Because there’s no money invested in racing, on a scale like cricket. In Europe, people who enjoy the sport put in a lot of money, and everything is done on a larger scale – more cars, more drivers and right down to mechanics, they just have a lot more.
Whom do you consider to be your idol, in motorsport or otherwise?
It would have to be Fernando Alonso.
What inspires you to push yourself?
Winning. Be it on or off the track, my goal always is to win. I’m just a competitive person in general.
You had the opportunity to move up to Formula 2, but you decided to stay back. Why was that?
I had the opportunity to drive with Prema in Formula 3. It was a big opportunity for me, since they are one of the top teams at this level of motorsport, and have been for a long time. I wanted to drive in a team of this scale, and get used to the environment and their professionalism. In Formula 2, I probably wouldn’t have had such an opportunity.
In a sport like racing, the last lap really matters – it’s what decides everything. During that moment, what exactly is going through your mind?
When you’re leading the race, it feels great, and all you want to do is cross that chequered flag. It’s a bit of a weird feeling actually because you know you’re going to win, so you’re almost thinking how you’re going to celebrate when you come down those last corners, but at the same time, you don’t want to lose focus either.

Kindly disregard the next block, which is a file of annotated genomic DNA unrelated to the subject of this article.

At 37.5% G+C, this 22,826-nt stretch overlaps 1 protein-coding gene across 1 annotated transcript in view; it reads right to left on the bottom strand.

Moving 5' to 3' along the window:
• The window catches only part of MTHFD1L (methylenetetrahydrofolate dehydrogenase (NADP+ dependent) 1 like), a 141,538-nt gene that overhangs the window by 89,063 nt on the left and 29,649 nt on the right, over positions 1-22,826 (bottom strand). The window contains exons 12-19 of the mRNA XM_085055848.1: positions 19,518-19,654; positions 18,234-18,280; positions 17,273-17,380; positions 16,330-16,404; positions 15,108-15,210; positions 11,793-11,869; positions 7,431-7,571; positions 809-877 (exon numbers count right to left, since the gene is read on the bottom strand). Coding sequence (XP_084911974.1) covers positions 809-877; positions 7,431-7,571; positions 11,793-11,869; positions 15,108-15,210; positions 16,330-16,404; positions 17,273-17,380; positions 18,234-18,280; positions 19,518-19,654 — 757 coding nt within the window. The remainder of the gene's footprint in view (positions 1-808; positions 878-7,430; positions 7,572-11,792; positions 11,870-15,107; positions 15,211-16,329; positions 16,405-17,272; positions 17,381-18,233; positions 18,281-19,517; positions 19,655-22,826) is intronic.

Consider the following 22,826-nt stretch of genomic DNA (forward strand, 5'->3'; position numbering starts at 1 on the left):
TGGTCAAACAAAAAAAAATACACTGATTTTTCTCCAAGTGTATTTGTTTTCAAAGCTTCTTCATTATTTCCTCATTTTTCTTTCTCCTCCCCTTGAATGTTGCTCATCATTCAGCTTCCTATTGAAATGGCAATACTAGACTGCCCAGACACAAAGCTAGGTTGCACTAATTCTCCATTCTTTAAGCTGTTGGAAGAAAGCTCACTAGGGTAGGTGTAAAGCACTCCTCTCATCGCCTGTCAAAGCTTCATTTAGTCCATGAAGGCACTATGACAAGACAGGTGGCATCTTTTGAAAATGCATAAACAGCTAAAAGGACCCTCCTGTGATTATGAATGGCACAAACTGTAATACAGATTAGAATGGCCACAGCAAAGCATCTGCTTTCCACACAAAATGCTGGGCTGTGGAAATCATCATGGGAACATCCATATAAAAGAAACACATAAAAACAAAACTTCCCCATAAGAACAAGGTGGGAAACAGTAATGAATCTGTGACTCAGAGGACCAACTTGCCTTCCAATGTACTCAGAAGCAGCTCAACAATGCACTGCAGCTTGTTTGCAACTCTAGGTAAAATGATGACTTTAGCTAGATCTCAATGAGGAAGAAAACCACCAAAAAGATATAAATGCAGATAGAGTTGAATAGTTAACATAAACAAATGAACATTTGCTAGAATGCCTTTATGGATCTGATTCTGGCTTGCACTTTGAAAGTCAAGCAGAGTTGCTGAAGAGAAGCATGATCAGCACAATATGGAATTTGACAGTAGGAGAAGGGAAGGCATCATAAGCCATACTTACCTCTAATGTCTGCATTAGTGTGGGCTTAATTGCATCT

What is your fitness regime like?
It depends on what aspects I need to work on, and from car to car. But the main focus for us as racing drivers are neck and upper body strength, which, luckily, I’ve never really struggled with till date.
Other than racing cars, what are your favorite cars?
I like sports cars, and Lamborghini Aventador is probably my favorite car.
What are the other things you enjoy doing?
I love spending time with my friends, whenever I’m in the city. I’m quite a home bird too, so I like spending time at home.
What kind of food do you like?
I like Parsi food.
What’s your guilty pleasure?
Probably eating a Shake Shack burger, in London.
Most chefs will say that once they get home, they don’t enter their kitchens. Is it the same for you? When you’re out with your friends or family, do you like being the designated driver?
It depends. I don’t like driving in traffic and generally, there’s always traffic in Mumbai. But I like driving from Mumbai to Lonavala, especially late at night.
Given the recent trend in Bollywood, if a filmmaker wanted to make a biopic on you, which actor would you like to play you?
What advice would you give to someone looking to be a professional racer?
My coach tells me to remember to have fun, and not let the pressure get to you. Motorsport is a high-pressure environment, and if you let that get to you, then everything becomes a lot harder. Also, there are a lot of ups and downs that you’ll face, with more downs than ups. So you need to learn to cherish the moments where you succeed and keep looking forward in the moments you don’t.
What’s next for Jehan Daruvala?
I eventually want to make my way to Formula 1 in a couple of years.